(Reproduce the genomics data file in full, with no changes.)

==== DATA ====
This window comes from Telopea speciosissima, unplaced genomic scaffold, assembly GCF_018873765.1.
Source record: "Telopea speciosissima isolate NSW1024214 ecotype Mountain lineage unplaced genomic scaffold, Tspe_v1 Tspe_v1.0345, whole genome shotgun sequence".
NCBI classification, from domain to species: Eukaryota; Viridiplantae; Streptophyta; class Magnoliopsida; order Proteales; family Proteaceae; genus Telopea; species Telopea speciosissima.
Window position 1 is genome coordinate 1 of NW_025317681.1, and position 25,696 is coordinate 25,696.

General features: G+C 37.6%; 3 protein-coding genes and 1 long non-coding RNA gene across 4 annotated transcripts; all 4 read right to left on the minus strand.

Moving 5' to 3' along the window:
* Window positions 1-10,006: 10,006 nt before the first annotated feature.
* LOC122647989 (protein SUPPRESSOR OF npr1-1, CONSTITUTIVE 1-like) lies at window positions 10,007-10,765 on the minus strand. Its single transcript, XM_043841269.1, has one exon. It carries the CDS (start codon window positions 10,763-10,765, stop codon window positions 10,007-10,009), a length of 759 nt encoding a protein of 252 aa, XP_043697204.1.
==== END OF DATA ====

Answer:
This window comes from Telopea speciosissima, unplaced genomic scaffold, assembly GCF_018873765.1.
Source record: "Telopea speciosissima isolate NSW1024214 ecotype Mountain lineage unplaced genomic scaffold, Tspe_v1 Tspe_v1.0345, whole genome shotgun sequence".
NCBI classification, from domain to species: Eukaryota; Viridiplantae; Streptophyta; class Magnoliopsida; order Proteales; family Proteaceae; genus Telopea; species Telopea speciosissima.
Window position 1 is genome coordinate 1 of NW_025317681.1, and position 25,696 is coordinate 25,696.

General features: G+C 37.6%; 3 protein-coding genes and 1 long non-coding RNA gene across 4 annotated transcripts; all 4 read right to left on the minus strand.

Moving 5' to 3' along the window:
* Window positions 1-10,006: 10,006 nt before the first annotated feature.
* LOC122647989 (protein SUPPRESSOR OF npr1-1, CONSTITUTIVE 1-like) lies at window positions 10,007-10,765 on the minus strand. Its single transcript, XM_043841269.1, has one exon. It carries the CDS (start codon window positions 10,763-10,765, stop codon window positions 10,007-10,009), a length of 759 nt encoding a protein of 252 aa, XP_043697204.1.